against Iraq, GETTYSBURG was there, fully operational and ready to carry out any tasking from
Battle Force SIXTH Fleet.
Nobody knows better than a fleet sailor that it takes all hands to make a ship like
GETTYSBURG work, and that unless the whole team is functioning together we cannot be ready
for action at sea. This crew has proven they are a team!
For some of the men who made this deployment this will be it, they'1l hang up their hat and
return to a civilian life at the end of their tour in the Navy, where others may make several more
deployments during their Navy careers. But regardless of what the future brings for each of this
GETTYSBURG crew, you can rest assured that the many accomplishments, experiences, and
friendships gained during this deployment will not soon be forgotten.
To the crew members who made this deployment such a success my hats off to you - Bravo Zulu
A.R. TROTTER, LCDR, USN
- you're the best, and you proved it!
Master Chief Yeoman CSurface
Warfarel Curtis Kiesau was born in
Waukon, Iowa on 9 January 1948. He
joined the Navy in September 1967
and completed recruit training in San
Previous sea duty tours include
USS BERKELEY QDDG-153g Staff,
Commander, Submarine Squadron
SIX, precommissioning crew USS
SPRUANCE CDD-96333 and Staff,
Cormnander, Cruiser-Destroyer Group
TWO. Shore tours include Defense
Intelligence School, Defense Intelli-
gence Agency, Washington, DCQ De-
fense Language Institute West Coast,
Monterey, CA, Navy Representative's
Office, Munich, West Germany, Naval
Base Headquarters, Charleston, SC,
Service School Command, Great Lakes,
IL, and U.S. American Embassy, Bonn,
Germany. He qualified as an Enlisted
Surface Warfare Specialist while serving on the Staff of COMCRUDESGRU
TWO in 1982. He reported to USS GETTYSBURG CCG-645 as Command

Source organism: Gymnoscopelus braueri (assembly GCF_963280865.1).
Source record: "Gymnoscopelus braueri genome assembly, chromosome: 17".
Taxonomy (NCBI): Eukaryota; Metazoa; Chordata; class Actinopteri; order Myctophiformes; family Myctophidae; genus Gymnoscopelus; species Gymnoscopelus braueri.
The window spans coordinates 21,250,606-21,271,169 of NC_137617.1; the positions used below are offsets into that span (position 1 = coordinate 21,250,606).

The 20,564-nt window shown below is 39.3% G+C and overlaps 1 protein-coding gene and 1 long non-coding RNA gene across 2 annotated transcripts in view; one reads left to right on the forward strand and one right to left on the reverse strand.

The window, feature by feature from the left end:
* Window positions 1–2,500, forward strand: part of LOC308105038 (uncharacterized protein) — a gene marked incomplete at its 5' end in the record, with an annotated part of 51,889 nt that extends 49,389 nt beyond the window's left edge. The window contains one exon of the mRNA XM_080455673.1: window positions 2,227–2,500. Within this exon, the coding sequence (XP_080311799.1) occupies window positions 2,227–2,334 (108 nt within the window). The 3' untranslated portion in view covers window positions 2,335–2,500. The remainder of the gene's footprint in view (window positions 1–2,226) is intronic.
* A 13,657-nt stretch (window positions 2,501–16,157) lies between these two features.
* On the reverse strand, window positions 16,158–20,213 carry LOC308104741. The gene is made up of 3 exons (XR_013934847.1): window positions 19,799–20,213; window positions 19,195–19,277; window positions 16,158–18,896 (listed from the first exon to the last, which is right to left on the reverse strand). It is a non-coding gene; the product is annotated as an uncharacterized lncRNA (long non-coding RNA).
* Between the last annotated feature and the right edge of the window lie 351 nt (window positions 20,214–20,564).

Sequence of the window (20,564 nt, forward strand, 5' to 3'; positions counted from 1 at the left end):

Master Chief in September 1992.
Master Chief Kiesau's awards include the Navy Achievement Medal
CGold Starl, Combat Action Ribbon, Joint Meritorious Unit Award, Merito-
rious Unit Commendation Ribbon, Navy Expeditionary Medal, Navy Good
Conduct Medal tSilver Starl, National Defense Service Medal C Bronze Starl,
Vietnam Service Medal C2 Bronze Starsl, Sea Service Deployment Ribbon
L2 Bronze Starsl, Navy and Marine Corps Overseas Service Ribbon CBronze
Starl, Republic of Vietnam Meritorious Unit Citation CGallantry Cross
Colorsl, Republic of Vietnam Meritorious Unit Citation CCivil Actions Colorl,
Republic of Vietnam Campaign Medal and Navy Pistol Sharpshooter
Master Chief Kiesau is married to the former Carolyn Jane Thomas of
Ashton, Maryland who resides in Bonn, Germany where she is pursuing her
Master's Degree at the University of Bonn. They have one daughter,
Patricia Ann, who resides in Tuscon, Arizona.
S TRAI TS OF GI BRALTER
1 I '
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d e p 1 o y rn e n t ,
G E T T Y S B U R G
require more food
and fuel than she
could carry. Un-
ment, or UNREP,
was used exten-
sively and almost
became a way of
...-ia.tf'G1.rtl'i- 'T' A .
--dim---' :Z W- ---V .. '
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There are two main ways for
GETTYSBURG to Unrep with
other ships. The first is Conrep
Cconnected replenishmentl. Con-
rep consists of transferring fuel
and stores suspended on a high
tension span wire between two